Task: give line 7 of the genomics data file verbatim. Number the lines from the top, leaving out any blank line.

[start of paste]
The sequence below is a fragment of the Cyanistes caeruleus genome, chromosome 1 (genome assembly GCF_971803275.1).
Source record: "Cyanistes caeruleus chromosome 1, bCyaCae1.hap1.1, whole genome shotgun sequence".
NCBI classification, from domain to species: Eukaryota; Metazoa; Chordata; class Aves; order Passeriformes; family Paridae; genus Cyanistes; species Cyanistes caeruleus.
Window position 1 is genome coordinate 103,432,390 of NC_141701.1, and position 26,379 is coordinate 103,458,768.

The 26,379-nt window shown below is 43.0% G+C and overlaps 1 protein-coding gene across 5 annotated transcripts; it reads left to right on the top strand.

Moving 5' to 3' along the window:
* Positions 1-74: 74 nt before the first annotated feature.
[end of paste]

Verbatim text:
* Positions 1-74: 74 nt before the first annotated feature.